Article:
When I spoke with Jeff Emtman last week, he was hunkered down somewhere in North Idaho, having made an extended pit stop in his big move across the country. There’s been a great deal of change for Emtman, who recently learned that KCRW, the Los Angeles public radio station, would not be renewing its distribution deal with Here Be Monsters, the relatively small but mighty podcast he’s been making for over a half decade.
Emtman wasn’t mad about the decision. “That’s their call to make,” he told me over a crackly phone line. “They don’t owe us anything. It’s not like this was a money-making proposal for them.” Still, he just wished he was given more time. The non-renewal notice came less than a month before the last distribution check came through, leaving him — as well as Bethany Denton, the show’s managing editor and Emtman’s collaborator since 2015 — to scramble for income to keep the lights on.
Here Be Monsters is hard to describe, which is perhaps part of the point when it comes to a narrative nonfiction show that largely (though not always) focuses on the strange, the weird, and the peculiar. Over the years, it’s amassed a vibrant anthology of otherworldly stories, from a profile of an artist who illustrates cadavers to a tale about a book bound by the skin of its author. The pieces are often unsettling, rich, and patiently told. Some come from contributors, though the bulk are produced by Emtman and Denton. The show has more in common with the equally hard to describe Love + Radio — you could say they’re part of the same aesthetic cohort — than with the increasingly voluminous genre of extensively-researched chat podcasts that trade in scary or murder stories and others of the kind. Here Be Monsters is a labor of love, but it takes an incredible amount of labor nonetheless. The predominant sense of the enterprise is one that feels like an effectively run yet painfully small literary magazine.
Emtman started Here Be Monsters in 2012, primarily off a $4000 “community fellowship grant” from Soundcloud. (This, he pointed out joking, was back when Soundcloud still had money. I suppose it’s only fair to correct the record by saying that Soundcloud has new money now, after selling a minority stake to SiriusXM in February, but that’s not germane to this story. Moving on…) That wasn’t a lot of money, but it was enough for him to quit his day job and live frugally while getting the show off the ground.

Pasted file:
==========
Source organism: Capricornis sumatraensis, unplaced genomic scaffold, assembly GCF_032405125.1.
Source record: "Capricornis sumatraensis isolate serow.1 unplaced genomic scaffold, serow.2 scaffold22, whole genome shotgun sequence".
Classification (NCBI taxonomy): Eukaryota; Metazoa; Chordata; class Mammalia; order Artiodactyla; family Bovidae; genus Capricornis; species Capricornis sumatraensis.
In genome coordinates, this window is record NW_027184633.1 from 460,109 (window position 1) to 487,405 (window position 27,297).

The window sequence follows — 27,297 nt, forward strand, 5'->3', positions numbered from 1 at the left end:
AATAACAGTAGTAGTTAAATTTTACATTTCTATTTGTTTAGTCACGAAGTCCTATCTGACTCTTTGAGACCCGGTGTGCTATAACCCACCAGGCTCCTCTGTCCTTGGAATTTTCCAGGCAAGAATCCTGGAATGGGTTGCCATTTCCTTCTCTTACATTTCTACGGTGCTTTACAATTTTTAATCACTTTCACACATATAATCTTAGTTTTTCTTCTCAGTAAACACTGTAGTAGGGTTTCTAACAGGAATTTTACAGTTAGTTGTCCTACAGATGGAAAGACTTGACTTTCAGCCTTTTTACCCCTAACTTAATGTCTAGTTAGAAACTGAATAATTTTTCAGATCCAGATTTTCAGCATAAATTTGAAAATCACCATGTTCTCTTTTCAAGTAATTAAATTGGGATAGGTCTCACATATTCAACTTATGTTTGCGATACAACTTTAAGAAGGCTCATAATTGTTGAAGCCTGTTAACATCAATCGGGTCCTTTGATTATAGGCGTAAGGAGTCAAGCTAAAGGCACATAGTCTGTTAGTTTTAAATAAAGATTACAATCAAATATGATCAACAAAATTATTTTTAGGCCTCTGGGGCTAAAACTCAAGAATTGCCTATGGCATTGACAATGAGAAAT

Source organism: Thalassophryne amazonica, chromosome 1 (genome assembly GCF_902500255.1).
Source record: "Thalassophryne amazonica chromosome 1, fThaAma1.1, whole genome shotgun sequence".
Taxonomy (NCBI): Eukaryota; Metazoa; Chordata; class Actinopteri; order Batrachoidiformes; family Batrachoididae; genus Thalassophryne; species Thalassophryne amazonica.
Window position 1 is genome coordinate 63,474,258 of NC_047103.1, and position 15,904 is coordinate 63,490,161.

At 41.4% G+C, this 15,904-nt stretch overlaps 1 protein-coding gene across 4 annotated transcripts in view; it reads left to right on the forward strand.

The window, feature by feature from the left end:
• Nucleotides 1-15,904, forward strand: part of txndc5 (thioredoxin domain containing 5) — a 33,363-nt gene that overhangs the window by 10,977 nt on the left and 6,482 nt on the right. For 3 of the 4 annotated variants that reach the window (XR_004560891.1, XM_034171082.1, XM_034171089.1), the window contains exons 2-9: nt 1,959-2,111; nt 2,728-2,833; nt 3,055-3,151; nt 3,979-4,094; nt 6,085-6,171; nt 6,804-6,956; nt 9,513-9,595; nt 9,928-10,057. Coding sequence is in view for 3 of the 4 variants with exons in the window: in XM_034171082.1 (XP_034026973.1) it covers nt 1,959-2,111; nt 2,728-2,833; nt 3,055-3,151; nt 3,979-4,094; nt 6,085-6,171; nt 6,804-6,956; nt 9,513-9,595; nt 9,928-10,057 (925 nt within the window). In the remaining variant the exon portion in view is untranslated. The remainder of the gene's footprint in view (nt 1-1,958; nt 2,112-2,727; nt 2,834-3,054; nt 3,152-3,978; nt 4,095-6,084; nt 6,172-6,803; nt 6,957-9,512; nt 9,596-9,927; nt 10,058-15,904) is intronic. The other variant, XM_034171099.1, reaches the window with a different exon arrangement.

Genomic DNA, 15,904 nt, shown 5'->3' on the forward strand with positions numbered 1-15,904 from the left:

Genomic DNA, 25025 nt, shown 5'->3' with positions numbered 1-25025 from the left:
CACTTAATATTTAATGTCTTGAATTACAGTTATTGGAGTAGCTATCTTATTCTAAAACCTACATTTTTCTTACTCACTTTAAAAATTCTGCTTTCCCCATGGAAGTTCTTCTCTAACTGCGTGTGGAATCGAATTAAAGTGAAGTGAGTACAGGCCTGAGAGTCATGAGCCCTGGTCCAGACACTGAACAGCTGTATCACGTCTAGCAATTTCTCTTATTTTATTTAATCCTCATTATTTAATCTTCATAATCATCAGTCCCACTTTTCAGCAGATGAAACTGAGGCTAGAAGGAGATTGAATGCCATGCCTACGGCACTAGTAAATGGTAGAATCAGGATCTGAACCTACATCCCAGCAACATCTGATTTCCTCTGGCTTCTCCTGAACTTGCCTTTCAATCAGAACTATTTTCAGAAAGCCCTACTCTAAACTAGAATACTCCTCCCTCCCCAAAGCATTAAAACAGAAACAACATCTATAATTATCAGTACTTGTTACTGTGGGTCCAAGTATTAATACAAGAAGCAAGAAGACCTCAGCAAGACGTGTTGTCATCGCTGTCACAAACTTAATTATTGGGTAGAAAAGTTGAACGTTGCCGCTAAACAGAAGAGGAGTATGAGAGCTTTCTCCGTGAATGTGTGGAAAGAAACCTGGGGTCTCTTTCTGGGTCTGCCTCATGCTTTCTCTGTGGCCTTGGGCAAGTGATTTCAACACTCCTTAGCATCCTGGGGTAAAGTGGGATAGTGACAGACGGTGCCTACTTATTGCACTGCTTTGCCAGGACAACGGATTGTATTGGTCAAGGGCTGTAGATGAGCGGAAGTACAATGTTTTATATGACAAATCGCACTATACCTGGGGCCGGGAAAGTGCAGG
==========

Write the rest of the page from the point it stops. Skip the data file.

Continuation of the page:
That grant money funded the first two seasons of the show. Then, in 2013, he aligned with Mule Radio Syndicate, the short-lived podcast network launched out of the interactive design studio known as Mule Designs that once housed John Gruber’s The Talk Show and Audio Smut (later reimagined as The Heart). According to Emtman, that arrangement involved a single ad buy and some cross promotion. The network shuttered in the summer of 2014, leaving the show out of the wilderness once again.
Serial would make its debut a few months later, and the deep wave of new attention it drove trickled down to Here Be Monsters. “People were suddenly looking for other podcasts to listen to, and the podcast ended up on all these lists,” he said. Those list appearances translated to new audiences, and Emtman used those expanded numbers to shop the show around.
That’s when he got the call from KCRW, which offered a distribution deal as part of an opportunity for the show to join the station’s Independent Producers Project. The money wasn’t very much — “not enough to live on, but enough for it to be the majority of what I make” was how Emtman put it — and it would change from year to year, but the terms were minimally invasive, which appealed to him. So he signed the deal, and that was how it was for a number of years. Emtman and Denton would complete five full annual contracts, at twenty episodes a season, before the non-renewal notice came in.